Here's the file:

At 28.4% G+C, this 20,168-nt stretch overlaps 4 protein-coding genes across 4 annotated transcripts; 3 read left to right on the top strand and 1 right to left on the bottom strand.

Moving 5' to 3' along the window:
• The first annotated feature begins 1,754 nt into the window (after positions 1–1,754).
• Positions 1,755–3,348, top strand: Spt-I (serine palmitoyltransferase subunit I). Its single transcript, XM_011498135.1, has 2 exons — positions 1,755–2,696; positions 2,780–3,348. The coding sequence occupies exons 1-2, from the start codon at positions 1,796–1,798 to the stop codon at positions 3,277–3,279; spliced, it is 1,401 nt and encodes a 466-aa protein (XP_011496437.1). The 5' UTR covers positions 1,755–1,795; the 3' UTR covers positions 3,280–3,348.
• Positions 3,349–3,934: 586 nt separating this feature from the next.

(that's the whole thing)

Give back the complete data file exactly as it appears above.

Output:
At 28.4% G+C, this 20,168-nt stretch overlaps 4 protein-coding genes across 4 annotated transcripts; 3 read left to right on the top strand and 1 right to left on the bottom strand.

Moving 5' to 3' along the window:
• The first annotated feature begins 1,754 nt into the window (after positions 1–1,754).
• Positions 1,755–3,348, top strand: Spt-I (serine palmitoyltransferase subunit I). Its single transcript, XM_011498135.1, has 2 exons — positions 1,755–2,696; positions 2,780–3,348. The coding sequence occupies exons 1-2, from the start codon at positions 1,796–1,798 to the stop codon at positions 3,277–3,279; spliced, it is 1,401 nt and encodes a 466-aa protein (XP_011496437.1). The 5' UTR covers positions 1,755–1,795; the 3' UTR covers positions 3,280–3,348.
• Positions 3,349–3,934: 586 nt separating this feature from the next.